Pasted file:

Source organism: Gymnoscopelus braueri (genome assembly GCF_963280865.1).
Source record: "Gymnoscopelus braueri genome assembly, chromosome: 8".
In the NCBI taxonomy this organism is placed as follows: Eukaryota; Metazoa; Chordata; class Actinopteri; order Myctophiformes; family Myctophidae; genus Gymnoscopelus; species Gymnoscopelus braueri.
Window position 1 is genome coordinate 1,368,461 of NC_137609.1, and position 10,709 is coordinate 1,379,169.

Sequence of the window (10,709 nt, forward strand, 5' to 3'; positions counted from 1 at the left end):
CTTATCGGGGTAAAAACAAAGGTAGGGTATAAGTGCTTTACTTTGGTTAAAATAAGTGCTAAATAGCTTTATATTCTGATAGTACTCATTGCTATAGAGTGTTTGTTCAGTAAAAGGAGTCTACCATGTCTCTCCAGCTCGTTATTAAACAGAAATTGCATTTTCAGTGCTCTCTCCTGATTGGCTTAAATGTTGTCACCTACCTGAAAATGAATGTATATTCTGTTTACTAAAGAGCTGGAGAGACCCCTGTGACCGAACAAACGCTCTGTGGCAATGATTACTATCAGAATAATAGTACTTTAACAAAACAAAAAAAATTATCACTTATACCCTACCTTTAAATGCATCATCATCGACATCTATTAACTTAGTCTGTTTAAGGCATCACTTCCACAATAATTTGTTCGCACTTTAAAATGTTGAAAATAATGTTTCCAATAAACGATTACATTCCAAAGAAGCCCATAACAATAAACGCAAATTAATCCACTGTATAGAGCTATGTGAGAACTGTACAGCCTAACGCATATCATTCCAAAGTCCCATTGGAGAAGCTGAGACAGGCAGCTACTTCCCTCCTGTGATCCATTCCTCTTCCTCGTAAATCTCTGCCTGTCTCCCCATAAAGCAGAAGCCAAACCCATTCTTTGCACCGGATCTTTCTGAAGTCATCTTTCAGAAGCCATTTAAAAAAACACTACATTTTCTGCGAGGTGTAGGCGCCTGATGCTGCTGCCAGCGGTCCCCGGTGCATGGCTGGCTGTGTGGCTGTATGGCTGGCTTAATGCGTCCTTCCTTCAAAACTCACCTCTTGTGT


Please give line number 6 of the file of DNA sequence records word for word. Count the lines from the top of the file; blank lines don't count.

CTTATCGGGGTAAAAACAAAGGTAGGGTATAAGTGCTTTACTTTGGTTAAAATAAGTGCTAAATAGCTTTATATTCTGATAGTACTCATTGCTATAGAGTGTTTGTTCAGTAAAAGGAGTCTACCATGTCTCTCCAGCTCGTTATTAAACAGAAATTGCATTTTCAGTGCTCTCTCCTGATTGGCTTAAATGTTGTCACCTACCTGAAAATGAATGTATATTCTGTTTACTAAAGAGCTGGAGAGACCCCTGTGACCGAACAAACGCTCTGTGGCAATGATTACTATCAGAATAATAGTACTTTAACAAAACAAAAAAAATTATCACTTATACCCTACCTTTAAATGCATCATCATCGACATCTATTAACTTAGTCTGTTTAAGGCATCACTTCCACAATAATTTGTTCGCACTTTAAAATGTTGAAAATAATGTTTCCAATAAACGATTACATTCCAAAGAAGCCCATAACAATAAACGCAAATTAATCCACTGTATAGAGCTATGTGAGAACTGTACAGCCTAACGCATATCATTCCAAAGTCCCATTGGAGAAGCTGAGACAGGCAGCTACTTCCCTCCTGTGATCCATTCCTCTTCCTCGTAAATCTCTGCCTGTCTCCCCATAAAGCAGAAGCCAAACCCATTCTTTGCACCGGATCTTTCTGAAGTCATCTTTCAGAAGCCATTTAAAAAAACACTACATTTTCTGCGAGGTGTAGGCGCCTGATGCTGCTGCCAGCGGTCCCCGGTGCATGGCTGGCTGTGTGGCTGTATGGCTGGCTTAATGCGTCCTTCCTTCAAAACTCACCTCTTGTGT